Because of the many comedy clubs in New York, the city is one of the only places in the country where stand-ups can get onstage multiple times in one night. But even then, they can hope to end the evening with 15 minutes of total stage time. Radcliffe, for instance, had two more shows on the docket after performing at Levine’s.

But bars and club owners can be picky, resulting in more pressure on comedians. Barrera, who moved from Los Angeles when his friend offered him a job as a golf caddy and a place to live in the nearby caddyshack in New Jersey, records multiple podcasts in addition to performing live. Other comedians at Apartment Fest also regularly appear on or produce podcasts, all while constantly posting material on social media, which is often where club and festival bookers find their work.

Social media wasn’t as much of a consideration for Levine as he put together Apartment Fest’s bills. Though many of the performers who made the cut were his friends and had thousands of followers on social media, he also included younger comedians who were just starting to share their work online.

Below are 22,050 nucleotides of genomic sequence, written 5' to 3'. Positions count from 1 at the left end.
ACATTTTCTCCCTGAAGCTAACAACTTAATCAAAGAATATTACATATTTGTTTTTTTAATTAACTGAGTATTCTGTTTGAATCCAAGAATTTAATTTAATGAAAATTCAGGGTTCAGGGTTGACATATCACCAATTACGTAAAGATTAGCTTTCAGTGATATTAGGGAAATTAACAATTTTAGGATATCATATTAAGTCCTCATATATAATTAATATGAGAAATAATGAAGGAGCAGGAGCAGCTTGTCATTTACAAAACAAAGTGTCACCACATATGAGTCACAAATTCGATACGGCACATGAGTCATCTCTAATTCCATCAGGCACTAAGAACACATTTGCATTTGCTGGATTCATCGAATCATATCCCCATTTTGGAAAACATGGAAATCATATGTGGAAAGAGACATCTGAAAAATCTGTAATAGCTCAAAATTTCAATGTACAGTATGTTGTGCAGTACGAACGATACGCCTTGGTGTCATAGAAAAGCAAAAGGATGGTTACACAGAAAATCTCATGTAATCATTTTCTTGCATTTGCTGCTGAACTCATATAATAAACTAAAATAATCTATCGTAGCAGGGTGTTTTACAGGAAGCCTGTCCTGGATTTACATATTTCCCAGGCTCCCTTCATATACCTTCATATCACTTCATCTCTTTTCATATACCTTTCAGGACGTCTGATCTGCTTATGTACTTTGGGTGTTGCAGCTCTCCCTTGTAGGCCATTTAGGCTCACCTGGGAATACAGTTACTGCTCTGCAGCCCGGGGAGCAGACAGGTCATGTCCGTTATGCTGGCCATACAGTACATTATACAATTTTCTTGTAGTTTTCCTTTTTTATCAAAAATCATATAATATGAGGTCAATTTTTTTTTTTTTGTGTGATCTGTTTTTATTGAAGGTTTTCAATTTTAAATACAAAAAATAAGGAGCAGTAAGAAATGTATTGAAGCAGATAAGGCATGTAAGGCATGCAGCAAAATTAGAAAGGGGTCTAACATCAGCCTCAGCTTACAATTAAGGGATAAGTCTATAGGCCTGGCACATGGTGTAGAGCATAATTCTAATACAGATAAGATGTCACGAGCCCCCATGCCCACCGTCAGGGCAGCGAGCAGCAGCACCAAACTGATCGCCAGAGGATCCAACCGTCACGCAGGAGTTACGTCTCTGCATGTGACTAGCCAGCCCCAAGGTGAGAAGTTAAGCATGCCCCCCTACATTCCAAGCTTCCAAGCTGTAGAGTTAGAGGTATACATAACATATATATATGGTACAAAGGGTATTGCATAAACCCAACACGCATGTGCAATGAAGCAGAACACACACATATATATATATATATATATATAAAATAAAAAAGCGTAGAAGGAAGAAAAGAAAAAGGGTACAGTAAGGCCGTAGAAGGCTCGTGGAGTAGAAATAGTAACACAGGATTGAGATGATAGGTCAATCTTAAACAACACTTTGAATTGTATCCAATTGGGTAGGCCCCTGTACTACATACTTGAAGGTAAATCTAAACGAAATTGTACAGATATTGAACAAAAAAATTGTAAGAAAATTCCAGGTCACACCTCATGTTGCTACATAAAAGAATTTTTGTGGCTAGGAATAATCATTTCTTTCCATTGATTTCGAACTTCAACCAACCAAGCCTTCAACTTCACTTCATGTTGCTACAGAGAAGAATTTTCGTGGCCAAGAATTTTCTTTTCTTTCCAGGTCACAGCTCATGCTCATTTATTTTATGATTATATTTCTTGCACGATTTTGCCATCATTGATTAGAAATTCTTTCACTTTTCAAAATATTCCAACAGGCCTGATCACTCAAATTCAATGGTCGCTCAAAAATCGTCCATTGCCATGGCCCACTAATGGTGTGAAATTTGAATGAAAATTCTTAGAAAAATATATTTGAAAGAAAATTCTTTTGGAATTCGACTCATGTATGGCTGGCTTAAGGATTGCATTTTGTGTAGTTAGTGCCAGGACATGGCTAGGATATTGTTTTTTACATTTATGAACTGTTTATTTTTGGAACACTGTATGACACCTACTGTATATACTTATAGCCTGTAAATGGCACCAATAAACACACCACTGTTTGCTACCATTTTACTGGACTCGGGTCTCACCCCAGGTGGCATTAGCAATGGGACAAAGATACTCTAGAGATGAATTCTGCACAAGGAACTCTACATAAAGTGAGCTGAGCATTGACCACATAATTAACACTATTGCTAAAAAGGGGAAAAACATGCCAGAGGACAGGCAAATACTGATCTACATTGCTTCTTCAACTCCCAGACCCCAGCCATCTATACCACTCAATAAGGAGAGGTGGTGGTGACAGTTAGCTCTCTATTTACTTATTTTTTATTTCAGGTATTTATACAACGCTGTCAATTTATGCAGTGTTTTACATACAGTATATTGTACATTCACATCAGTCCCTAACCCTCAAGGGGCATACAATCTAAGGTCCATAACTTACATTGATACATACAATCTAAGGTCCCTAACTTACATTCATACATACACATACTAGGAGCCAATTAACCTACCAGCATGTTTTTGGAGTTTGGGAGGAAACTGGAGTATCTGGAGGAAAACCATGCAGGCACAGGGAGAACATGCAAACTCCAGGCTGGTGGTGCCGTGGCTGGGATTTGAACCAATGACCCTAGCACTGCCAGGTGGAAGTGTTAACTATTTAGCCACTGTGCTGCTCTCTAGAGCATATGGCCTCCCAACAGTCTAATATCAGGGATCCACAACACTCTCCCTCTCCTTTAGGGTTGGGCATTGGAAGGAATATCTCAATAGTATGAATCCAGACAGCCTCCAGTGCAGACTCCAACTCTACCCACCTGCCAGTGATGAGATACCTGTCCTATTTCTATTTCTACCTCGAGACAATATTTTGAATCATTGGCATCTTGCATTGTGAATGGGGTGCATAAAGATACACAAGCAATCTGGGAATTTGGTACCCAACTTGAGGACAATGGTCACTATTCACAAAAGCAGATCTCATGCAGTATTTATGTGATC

“The minimum buy-in to some other festivals is 15,000 Instagram followers and 50,000 TikTok followers,” Levine said. “Other festivals are trying to sell something or they’re trying to be a festival that makes money. This festival is literally just the funniest people that submitted videos.”

Radcliffe has a significant following on social media, and while she understands it can be limiting for comedians, she said such platforms have “broadened access by orders of magnitude: underrepresented voices get noticed; more people are tangibly able to participate; comedians can build their own audience and the monetary exchange is more direct,” Radcliffe said.

Festivals often pay only in potential exposure. Even as pop-up shows in unexpected places around the city have become more popular, it’s common for bookers to take home the bulk of the money while splitting meager amounts among the comedians.